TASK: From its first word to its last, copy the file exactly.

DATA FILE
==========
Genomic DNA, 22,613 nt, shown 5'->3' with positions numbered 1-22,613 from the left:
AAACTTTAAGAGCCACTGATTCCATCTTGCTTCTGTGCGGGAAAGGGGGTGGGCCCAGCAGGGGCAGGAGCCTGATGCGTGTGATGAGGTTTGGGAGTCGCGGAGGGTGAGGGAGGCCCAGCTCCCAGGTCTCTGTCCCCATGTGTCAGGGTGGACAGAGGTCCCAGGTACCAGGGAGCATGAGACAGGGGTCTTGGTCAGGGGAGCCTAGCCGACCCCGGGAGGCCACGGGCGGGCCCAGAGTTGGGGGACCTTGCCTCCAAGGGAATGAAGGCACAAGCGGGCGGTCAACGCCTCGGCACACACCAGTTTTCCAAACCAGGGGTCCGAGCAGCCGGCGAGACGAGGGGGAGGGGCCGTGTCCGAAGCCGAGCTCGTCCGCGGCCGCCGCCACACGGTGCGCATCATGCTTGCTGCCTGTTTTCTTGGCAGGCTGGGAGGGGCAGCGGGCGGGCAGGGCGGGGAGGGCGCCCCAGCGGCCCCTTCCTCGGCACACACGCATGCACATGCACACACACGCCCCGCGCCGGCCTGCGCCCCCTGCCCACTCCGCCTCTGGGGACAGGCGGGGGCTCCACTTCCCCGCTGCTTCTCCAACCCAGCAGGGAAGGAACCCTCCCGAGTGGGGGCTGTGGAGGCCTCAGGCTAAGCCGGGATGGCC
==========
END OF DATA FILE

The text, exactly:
Genomic DNA, 22,613 nt, shown 5'->3' with positions numbered 1-22,613 from the left:
AAACTTTAAGAGCCACTGATTCCATCTTGCTTCTGTGCGGGAAAGGGGGTGGGCCCAGCAGGGGCAGGAGCCTGATGCGTGTGATGAGGTTTGGGAGTCGCGGAGGGTGAGGGAGGCCCAGCTCCCAGGTCTCTGTCCCCATGTGTCAGGGTGGACAGAGGTCCCAGGTACCAGGGAGCATGAGACAGGGGTCTTGGTCAGGGGAGCCTAGCCGACCCCGGGAGGCCACGGGCGGGCCCAGAGTTGGGGGACCTTGCCTCCAAGGGAATGAAGGCACAAGCGGGCGGTCAACGCCTCGGCACACACCAGTTTTCCAAACCAGGGGTCCGAGCAGCCGGCGAGACGAGGGGGAGGGGCCGTGTCCGAAGCCGAGCTCGTCCGCGGCCGCCGCCACACGGTGCGCATCATGCTTGCTGCCTGTTTTCTTGGCAGGCTGGGAGGGGCAGCGGGCGGGCAGGGCGGGGAGGGCGCCCCAGCGGCCCCTTCCTCGGCACACACGCATGCACATGCACACACACGCCCCGCGCCGGCCTGCGCCCCCTGCCCACTCCGCCTCTGGGGACAGGCGGGGGCTCCACTTCCCCGCTGCTTCTCCAACCCAGCAGGGAAGGAACCCTCCCGAGTGGGGGCTGTGGAGGCCTCAGGCTAAGCCGGGATGGCC